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5 Ways designated giving can get your church in trouble

Courtesy of Thom Rainer
Courtesy of Thom Rainer

Designated giving can be an incredible blessing for your church. It allows, for example, church members to give to such areas of passion as missions or facilities. But far too many churches are handling designated giving in ways that can get them in trouble. That trouble can range from morale problems among members and staff to losing your non-profit status with the Internal Revenue Service.

I’ve had many conversations with church leaders about this issue. Designated giving questions are common at Church Answers. Over the years I have seen five ways designated giving can get churches in trouble.

1. Accepting a designated gift that personally benefits the donor. Here are two real examples from the past few years. In one church, the members would “donate” to the mission fund and then get their mission trip paid by that same amount. That is a big no-no from the IRS, and should be an ethical problem for the church. In another example, the pastor asked me if a member could donate scholarship funds that would in turn be used to pay the member’s daughter’s tuition. No!

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2. Accepting a designated gift for a preferred ministry of the church by a member who was not happy with the church’s budget. Indeed, I know personally of a situation where the worship leader encouraged some members to designate all of their gifts to his ministry, a ministry he felt was underfunded. While this practice is not necessarily illegal, the church is under no obligation to accept this workaround giving.

3. Accepting a designated gift for any good cause. Churches should not be a tax-deductible conduit for any and every cause. If someone wants to donate money, for example, to fund underprivileged children in the community, point that person to find another charitable agency whose purpose aligns with the giver’s desires. There are many good causes, but the church is not a funnel to distribute funds outside of its purpose and mission.

4. Accepting a designated gift for the building program with specific conditions for how the funds will be used. It is great that the church has a building fund. But church members should not have the prerogative to say how their funds will be used in the building. One church member, whose gift to the building fund was ultimately rejected, had demanded that her funds be used specifically for a certain type of stained-glassed windows.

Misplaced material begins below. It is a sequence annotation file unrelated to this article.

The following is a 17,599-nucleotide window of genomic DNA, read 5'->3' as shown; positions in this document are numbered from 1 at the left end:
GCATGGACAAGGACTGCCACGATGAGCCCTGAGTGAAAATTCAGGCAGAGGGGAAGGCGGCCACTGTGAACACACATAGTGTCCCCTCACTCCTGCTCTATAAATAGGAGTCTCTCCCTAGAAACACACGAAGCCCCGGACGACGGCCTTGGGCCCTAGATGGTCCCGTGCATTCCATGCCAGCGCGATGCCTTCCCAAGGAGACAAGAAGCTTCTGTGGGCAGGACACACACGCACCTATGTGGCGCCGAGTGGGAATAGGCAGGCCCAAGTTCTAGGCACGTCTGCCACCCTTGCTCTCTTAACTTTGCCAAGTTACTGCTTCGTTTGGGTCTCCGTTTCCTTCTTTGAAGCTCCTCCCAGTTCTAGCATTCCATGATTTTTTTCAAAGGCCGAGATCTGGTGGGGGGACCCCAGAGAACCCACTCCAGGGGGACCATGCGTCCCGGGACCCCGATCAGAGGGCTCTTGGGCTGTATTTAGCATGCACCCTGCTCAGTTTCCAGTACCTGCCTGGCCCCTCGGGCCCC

5. Accepting a designated gift that is a form of blackmail. “If you don’t use these funds for this purpose, then I am withholding all of my funds for the church.” If someone makes such a demand, let them walk. You may worry about your budget for the short term, but you will have fewer problems in the future. The church should never yield to someone who tries to hold the church financially hostage.

I recommend to all church leaders to establish funds where they are willing to accept designated giving. Any gifts that fall outside of those funds should be politely declined. Not all church members who give designated funds do so with nefarious intent. They will likely accept your explanation that the church’s financial structure is established to accept only designated gifts in pre-approved funds.

 If they respond negatively, you likely had a problem on your hands anyway.

 Stay out of trouble in designated giving. It’s not worth the money you might lose.

Originally published in Church Answers

Thom S. Rainer is the founder and CEO of Church Answers, an online community and resource for church leaders. Prior to founding Church Answers, Rainer served as president and CEO of LifeWay Christian Resources.

Rainer has written over 30 books, including three that reached number one bestseller: I Am a Church Member, Autopsy of a Deceased Church, and Simple Church. His new book, The Post-Quarantine Church: Six Urgent Challenges and Opportunities That Will Determine the Future of Your Congregation, is available now.

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